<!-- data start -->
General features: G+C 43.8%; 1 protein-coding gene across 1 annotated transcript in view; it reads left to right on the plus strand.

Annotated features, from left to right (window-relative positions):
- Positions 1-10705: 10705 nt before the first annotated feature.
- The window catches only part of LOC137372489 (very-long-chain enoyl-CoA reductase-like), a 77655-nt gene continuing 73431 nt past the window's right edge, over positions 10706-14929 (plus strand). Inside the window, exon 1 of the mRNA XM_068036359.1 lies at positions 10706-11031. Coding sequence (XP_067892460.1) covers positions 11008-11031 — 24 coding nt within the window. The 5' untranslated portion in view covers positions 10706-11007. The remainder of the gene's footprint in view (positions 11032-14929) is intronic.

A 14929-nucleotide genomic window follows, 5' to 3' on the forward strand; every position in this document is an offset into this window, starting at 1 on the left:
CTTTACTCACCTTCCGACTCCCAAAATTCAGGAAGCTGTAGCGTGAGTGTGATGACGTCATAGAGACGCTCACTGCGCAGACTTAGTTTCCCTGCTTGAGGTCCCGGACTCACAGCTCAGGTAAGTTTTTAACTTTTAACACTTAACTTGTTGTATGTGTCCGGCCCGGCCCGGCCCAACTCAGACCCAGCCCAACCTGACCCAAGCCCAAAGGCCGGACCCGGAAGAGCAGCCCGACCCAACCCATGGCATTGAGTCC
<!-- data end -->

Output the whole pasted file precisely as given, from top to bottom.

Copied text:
General features: G+C 43.8%; 1 protein-coding gene across 1 annotated transcript in view; it reads left to right on the plus strand.

Annotated features, from left to right (window-relative positions):
- Positions 1-10705: 10705 nt before the first annotated feature.
- The window catches only part of LOC137372489 (very-long-chain enoyl-CoA reductase-like), a 77655-nt gene continuing 73431 nt past the window's right edge, over positions 10706-14929 (plus strand). Inside the window, exon 1 of the mRNA XM_068036359.1 lies at positions 10706-11031. Coding sequence (XP_067892460.1) covers positions 11008-11031 — 24 coding nt within the window. The 5' untranslated portion in view covers positions 10706-11007. The remainder of the gene's footprint in view (positions 11032-14929) is intronic.

A 14929-nucleotide genomic window follows, 5' to 3' on the forward strand; every position in this document is an offset into this window, starting at 1 on the left:
CTTTACTCACCTTCCGACTCCCAAAATTCAGGAAGCTGTAGCGTGAGTGTGATGACGTCATAGAGACGCTCACTGCGCAGACTTAGTTTCCCTGCTTGAGGTCCCGGACTCACAGCTCAGGTAAGTTTTTAACTTTTAACACTTAACTTGTTGTATGTGTCCGGCCCGGCCCGGCCCAACTCAGACCCAGCCCAACCTGACCCAAGCCCAAAGGCCGGACCCGGAAGAGCAGCCCGACCCAACCCATGGCATTGAGTCC